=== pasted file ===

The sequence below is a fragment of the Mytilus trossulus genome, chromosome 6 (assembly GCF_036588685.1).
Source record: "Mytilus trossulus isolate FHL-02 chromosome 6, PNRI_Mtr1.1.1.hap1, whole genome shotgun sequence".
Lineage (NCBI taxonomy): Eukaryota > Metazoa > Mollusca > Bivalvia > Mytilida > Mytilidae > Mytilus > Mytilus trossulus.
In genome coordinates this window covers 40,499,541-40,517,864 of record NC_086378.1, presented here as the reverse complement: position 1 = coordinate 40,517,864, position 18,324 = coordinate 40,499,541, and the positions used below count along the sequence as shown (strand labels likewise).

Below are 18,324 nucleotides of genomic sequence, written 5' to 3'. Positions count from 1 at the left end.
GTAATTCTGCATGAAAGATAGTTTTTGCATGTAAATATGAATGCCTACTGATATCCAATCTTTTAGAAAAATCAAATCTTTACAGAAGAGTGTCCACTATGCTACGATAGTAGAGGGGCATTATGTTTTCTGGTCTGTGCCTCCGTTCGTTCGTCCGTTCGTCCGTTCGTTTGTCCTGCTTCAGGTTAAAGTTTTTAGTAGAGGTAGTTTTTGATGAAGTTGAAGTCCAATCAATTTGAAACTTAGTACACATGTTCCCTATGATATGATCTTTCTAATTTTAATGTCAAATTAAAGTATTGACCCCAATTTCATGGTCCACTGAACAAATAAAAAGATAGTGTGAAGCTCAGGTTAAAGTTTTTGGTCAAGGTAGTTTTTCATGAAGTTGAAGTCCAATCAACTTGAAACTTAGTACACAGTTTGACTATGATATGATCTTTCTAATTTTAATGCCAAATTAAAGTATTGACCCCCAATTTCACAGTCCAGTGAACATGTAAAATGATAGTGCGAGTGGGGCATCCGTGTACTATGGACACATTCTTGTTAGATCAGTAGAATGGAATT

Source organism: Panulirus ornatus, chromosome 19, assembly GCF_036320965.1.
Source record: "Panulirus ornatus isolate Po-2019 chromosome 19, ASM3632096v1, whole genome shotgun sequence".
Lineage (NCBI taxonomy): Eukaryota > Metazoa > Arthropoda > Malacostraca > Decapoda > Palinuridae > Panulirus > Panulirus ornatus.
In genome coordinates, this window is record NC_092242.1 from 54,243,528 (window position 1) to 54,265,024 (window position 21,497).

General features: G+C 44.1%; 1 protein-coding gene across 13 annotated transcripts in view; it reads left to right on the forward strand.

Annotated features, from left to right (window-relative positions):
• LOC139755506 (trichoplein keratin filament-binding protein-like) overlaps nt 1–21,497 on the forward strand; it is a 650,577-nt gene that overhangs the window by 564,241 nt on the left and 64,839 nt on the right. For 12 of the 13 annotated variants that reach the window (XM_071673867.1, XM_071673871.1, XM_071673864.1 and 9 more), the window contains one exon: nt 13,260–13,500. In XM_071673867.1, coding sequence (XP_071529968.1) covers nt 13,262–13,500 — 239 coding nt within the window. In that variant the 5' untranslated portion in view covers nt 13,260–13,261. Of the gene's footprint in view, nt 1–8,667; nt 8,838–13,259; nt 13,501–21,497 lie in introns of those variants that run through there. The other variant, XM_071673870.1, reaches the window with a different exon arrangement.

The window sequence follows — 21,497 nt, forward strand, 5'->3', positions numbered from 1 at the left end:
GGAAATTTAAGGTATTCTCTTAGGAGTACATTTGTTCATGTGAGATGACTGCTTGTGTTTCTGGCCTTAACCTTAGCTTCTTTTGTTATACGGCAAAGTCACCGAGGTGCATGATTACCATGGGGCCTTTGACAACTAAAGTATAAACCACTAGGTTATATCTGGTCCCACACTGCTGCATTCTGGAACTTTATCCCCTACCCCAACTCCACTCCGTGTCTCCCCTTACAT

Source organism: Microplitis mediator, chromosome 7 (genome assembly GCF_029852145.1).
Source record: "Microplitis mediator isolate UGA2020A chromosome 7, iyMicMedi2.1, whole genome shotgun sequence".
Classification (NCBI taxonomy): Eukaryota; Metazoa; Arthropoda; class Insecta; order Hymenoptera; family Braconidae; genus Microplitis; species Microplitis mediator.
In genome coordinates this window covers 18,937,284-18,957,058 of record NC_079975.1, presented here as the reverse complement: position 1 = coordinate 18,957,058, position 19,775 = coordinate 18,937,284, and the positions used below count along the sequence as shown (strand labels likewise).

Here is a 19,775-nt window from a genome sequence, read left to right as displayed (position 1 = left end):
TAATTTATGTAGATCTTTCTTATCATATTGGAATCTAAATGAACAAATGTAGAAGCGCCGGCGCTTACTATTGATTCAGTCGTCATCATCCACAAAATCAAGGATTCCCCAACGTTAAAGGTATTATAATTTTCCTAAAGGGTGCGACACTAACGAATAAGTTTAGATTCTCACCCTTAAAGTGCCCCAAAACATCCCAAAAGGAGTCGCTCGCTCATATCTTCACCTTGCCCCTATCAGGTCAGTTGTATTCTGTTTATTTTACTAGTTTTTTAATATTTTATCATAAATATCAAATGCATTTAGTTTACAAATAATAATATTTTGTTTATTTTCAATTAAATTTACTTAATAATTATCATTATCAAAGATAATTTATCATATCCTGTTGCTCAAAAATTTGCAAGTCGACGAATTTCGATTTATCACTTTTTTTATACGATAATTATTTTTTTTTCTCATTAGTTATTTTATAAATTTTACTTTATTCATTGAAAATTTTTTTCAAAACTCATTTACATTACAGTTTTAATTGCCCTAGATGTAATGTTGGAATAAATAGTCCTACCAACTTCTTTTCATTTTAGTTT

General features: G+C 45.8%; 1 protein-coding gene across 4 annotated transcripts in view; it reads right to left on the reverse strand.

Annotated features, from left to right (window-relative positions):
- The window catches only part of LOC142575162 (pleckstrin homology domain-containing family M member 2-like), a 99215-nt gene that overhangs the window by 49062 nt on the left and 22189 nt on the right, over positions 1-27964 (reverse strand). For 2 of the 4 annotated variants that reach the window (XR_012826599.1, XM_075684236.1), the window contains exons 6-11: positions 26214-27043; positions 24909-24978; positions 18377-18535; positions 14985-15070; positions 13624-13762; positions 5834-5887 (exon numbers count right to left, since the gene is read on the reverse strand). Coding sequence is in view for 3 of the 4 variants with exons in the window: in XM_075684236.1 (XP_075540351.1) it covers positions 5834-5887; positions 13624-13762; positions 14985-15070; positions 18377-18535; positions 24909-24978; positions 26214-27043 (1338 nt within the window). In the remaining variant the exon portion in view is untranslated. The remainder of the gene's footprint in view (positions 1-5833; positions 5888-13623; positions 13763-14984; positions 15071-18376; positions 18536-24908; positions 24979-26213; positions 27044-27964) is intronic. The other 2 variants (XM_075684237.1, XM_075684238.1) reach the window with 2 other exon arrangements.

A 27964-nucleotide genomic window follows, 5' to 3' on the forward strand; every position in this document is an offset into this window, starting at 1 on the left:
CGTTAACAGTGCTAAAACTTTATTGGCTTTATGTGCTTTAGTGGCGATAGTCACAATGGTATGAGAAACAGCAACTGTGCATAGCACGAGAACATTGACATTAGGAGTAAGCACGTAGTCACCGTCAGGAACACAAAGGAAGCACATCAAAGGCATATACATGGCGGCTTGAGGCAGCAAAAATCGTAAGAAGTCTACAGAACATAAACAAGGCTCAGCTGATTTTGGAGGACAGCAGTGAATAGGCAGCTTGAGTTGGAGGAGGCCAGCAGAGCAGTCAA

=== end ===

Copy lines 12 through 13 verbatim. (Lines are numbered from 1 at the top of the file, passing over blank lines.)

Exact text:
Annotated features, from left to right (window-relative positions):
• LOC139755506 (trichoplein keratin filament-binding protein-like) overlaps nt 1–21,497 on the forward strand; it is a 650,577-nt gene that overhangs the window by 564,241 nt on the left and 64,839 nt on the right. For 12 of the 13 annotated variants that reach the window (XM_071673867.1, XM_071673871.1, XM_071673864.1 and 9 more), the window contains one exon: nt 13,260–13,500. In XM_071673867.1, coding sequence (XP_071529968.1) covers nt 13,262–13,500 — 239 coding nt within the window. In that variant the 5' untranslated portion in view covers nt 13,260–13,261. Of the gene's footprint in view, nt 1–8,667; nt 8,838–13,259; nt 13,501–21,497 lie in introns of those variants that run through there. The other variant, XM_071673870.1, reaches the window with a different exon arrangement.